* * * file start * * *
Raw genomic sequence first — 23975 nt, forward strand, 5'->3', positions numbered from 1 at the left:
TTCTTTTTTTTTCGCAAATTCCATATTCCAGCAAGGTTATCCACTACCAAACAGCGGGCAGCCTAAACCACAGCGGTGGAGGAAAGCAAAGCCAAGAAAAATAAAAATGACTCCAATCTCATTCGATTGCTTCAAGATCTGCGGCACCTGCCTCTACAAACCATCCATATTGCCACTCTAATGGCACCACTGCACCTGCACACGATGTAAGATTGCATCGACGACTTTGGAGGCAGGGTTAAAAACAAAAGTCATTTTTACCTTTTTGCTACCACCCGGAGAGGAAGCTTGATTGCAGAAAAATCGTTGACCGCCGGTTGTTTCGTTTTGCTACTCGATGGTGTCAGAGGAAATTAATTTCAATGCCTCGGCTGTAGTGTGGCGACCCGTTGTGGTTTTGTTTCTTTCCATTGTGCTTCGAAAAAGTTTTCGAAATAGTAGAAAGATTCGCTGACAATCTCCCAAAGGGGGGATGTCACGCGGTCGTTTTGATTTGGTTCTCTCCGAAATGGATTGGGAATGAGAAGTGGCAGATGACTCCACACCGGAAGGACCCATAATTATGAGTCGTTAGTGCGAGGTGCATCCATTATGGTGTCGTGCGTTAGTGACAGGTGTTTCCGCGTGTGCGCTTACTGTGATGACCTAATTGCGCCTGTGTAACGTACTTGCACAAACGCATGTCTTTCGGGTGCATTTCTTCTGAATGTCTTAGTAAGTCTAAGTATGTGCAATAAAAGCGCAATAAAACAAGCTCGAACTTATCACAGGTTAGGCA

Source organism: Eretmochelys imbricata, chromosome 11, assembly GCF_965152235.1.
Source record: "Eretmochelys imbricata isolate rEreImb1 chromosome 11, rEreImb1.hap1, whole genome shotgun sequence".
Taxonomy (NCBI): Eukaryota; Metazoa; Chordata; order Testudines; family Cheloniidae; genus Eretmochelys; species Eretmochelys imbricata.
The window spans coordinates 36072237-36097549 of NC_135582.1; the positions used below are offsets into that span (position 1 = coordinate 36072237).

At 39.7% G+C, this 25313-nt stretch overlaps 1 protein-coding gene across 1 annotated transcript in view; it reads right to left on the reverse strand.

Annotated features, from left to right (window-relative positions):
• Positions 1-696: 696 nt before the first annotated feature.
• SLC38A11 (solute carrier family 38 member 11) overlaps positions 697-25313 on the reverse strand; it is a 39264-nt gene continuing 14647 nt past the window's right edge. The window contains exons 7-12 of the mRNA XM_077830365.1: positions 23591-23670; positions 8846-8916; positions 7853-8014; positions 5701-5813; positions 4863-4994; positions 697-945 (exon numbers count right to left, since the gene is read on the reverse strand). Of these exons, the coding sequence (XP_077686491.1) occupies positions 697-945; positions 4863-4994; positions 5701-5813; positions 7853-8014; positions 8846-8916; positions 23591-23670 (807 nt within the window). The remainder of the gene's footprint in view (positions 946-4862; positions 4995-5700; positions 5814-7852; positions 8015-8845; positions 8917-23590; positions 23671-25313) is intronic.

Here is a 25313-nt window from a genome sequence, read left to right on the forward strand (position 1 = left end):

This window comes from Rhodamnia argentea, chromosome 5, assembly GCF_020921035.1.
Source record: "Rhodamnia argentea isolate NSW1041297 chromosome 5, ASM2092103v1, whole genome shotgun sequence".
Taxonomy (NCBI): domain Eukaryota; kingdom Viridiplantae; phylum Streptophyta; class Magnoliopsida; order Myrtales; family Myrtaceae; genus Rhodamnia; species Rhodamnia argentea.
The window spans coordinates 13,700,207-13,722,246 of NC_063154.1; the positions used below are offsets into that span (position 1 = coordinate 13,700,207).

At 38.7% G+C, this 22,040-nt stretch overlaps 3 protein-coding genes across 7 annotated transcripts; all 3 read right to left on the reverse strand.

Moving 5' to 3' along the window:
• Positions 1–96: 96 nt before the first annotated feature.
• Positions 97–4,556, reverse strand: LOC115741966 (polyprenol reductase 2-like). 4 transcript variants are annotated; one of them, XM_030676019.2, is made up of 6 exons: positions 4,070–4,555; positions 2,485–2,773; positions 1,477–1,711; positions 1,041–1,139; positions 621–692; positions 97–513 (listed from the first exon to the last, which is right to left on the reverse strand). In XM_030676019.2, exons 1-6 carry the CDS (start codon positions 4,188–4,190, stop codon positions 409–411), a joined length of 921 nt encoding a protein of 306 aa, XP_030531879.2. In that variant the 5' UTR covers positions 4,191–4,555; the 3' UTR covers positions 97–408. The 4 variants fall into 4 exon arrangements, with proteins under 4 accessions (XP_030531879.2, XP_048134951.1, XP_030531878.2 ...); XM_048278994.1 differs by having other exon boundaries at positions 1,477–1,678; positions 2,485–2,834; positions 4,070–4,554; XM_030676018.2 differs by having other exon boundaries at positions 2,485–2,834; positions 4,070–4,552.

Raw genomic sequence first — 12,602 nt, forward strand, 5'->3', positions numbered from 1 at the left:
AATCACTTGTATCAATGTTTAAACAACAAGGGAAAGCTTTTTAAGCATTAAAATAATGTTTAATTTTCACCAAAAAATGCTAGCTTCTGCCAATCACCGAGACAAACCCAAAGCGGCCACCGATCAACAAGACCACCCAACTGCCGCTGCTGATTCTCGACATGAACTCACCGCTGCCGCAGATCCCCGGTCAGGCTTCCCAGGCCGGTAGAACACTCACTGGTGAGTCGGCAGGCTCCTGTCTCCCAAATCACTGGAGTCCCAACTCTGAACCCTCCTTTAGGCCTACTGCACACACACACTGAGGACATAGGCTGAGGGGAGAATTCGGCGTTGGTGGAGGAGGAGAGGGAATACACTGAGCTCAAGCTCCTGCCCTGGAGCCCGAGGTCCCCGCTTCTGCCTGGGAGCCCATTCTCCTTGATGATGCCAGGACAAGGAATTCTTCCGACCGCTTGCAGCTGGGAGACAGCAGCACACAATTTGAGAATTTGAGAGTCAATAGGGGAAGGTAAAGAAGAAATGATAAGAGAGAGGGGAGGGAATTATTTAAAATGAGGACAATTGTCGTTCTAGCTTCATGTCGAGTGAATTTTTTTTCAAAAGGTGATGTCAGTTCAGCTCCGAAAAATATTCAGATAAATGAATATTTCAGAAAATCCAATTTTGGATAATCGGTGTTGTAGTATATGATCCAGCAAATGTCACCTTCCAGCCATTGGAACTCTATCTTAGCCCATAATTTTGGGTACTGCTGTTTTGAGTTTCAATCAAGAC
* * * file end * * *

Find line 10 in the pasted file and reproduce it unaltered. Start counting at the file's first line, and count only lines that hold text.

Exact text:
• SLC38A11 (solute carrier family 38 member 11) overlaps positions 697-25313 on the reverse strand; it is a 39264-nt gene continuing 14647 nt past the window's right edge. The window contains exons 7-12 of the mRNA XM_077830365.1: positions 23591-23670; positions 8846-8916; positions 7853-8014; positions 5701-5813; positions 4863-4994; positions 697-945 (exon numbers count right to left, since the gene is read on the reverse strand). Of these exons, the coding sequence (XP_077686491.1) occupies positions 697-945; positions 4863-4994; positions 5701-5813; positions 7853-8014; positions 8846-8916; positions 23591-23670 (807 nt within the window). The remainder of the gene's footprint in view (positions 946-4862; positions 4995-5700; positions 5814-7852; positions 8015-8845; positions 8917-23590; positions 23671-25313) is intronic.